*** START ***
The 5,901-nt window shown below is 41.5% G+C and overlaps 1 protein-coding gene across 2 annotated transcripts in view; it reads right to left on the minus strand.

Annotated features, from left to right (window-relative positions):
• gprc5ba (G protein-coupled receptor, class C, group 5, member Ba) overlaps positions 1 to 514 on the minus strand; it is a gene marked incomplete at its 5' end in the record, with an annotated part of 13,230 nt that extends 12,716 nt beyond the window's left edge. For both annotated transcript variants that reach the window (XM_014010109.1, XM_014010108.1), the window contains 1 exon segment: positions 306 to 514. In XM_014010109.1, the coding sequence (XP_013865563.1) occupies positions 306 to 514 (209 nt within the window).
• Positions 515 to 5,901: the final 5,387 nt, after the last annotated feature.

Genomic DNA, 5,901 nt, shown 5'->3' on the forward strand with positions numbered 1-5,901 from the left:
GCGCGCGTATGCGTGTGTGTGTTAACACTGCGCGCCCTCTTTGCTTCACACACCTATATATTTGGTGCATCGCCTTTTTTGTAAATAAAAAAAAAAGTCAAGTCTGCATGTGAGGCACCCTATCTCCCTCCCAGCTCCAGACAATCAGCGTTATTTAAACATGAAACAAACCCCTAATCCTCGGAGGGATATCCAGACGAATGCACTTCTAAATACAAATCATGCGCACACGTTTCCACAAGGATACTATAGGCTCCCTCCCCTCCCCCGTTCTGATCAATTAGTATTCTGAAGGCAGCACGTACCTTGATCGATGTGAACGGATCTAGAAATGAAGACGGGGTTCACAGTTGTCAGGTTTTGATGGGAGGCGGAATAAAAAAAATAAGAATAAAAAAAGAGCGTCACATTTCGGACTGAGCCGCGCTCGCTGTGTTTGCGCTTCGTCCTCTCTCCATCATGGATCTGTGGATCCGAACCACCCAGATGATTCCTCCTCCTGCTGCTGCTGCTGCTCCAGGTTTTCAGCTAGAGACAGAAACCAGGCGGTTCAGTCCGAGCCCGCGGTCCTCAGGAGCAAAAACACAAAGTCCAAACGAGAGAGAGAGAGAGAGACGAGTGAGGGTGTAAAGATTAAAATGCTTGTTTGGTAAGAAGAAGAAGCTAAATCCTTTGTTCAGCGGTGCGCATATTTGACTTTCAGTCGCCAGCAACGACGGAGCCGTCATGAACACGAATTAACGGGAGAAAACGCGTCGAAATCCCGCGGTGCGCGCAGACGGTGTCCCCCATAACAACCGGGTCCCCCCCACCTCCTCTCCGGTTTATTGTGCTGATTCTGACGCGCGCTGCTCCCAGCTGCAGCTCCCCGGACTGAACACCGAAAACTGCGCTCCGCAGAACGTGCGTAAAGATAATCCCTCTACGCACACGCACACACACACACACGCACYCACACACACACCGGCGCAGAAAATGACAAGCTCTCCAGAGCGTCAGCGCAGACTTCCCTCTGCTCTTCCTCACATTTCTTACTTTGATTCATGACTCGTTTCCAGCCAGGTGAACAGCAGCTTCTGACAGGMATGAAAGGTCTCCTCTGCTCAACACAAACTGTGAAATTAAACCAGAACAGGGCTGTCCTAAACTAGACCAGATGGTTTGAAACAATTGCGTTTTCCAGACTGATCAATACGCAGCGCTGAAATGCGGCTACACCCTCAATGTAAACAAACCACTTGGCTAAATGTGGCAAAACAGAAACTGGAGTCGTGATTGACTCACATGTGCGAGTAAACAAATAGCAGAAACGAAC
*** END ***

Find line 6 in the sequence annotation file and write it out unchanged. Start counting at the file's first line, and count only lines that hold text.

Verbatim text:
GCGCGCGTATGCGTGTGTGTGTTAACACTGCGCGCCCTCTTTGCTTCACACACCTATATATTTGGTGCATCGCCTTTTTTGTAAATAAAAAAAAAAGTCAAGTCTGCATGTGAGGCACCCTATCTCCCTCCCAGCTCCAGACAATCAGCGTTATTTAAACATGAAACAAACCCCTAATCCTCGGAGGGATATCCAGACGAATGCACTTCTAAATACAAATCATGCGCACACGTTTCCACAAGGATACTATAGGCTCCCTCCCCTCCCCCGTTCTGATCAATTAGTATTCTGAAGGCAGCACGTACCTTGATCGATGTGAACGGATCTAGAAATGAAGACGGGGTTCACAGTTGTCAGGTTTTGATGGGAGGCGGAATAAAAAAAATAAGAATAAAAAAAGAGCGTCACATTTCGGACTGAGCCGCGCTCGCTGTGTTTGCGCTTCGTCCTCTCTCCATCATGGATCTGTGGATCCGAACCACCCAGATGATTCCTCCTCCTGCTGCTGCTGCTGCTCCAGGTTTTCAGCTAGAGACAGAAACCAGGCGGTTCAGTCCGAGCCCGCGGTCCTCAGGAGCAAAAACACAAAGTCCAAACGAGAGAGAGAGAGAGAGACGAGTGAGGGTGTAAAGATTAAAATGCTTGTTTGGTAAGAAGAAGAAGCTAAATCCTTTGTTCAGCGGTGCGCATATTTGACTTTCAGTCGCCAGCAACGACGGAGCCGTCATGAACACGAATTAACGGGAGAAAACGCGTCGAAATCCCGCGGTGCGCGCAGACGGTGTCCCCCATAACAACCGGGTCCCCCCCACCTCCTCTCCGGTTTATTGTGCTGATTCTGACGCGCGCTGCTCCCAGCTGCAGCTCCCCGGACTGAACACCGAAAACTGCGCTCCGCAGAACGTGCGTAAAGATAATCCCTCTACGCACACGCACACACACACACACGCACYCACACACACACCGGCGCAGAAAATGACAAGCTCTCCAGAGCGTCAGCGCAGACTTCCCTCTGCTCTTCCTCACATTTCTTACTTTGATTCATGACTCGTTTCCAGCCAGGTGAACAGCAGCTTCTGACAGGMATGAAAGGTCTCCTCTGCTCAACACAAACTGTGAAATTAAACCAGAACAGGGCTGTCCTAAACTAGACCAGATGGTTTGAAACAATTGCGTTTTCCAGACTGATCAATACGCAGCGCTGAAATGCGGCTACACCCTCAATGTAAACAAACCACTTGGCTAAATGTGGCAAAACAGAAACTGGAGTCGTGATTGACTCACATGTGCGAGTAAACAAATAGCAGAAACGAAC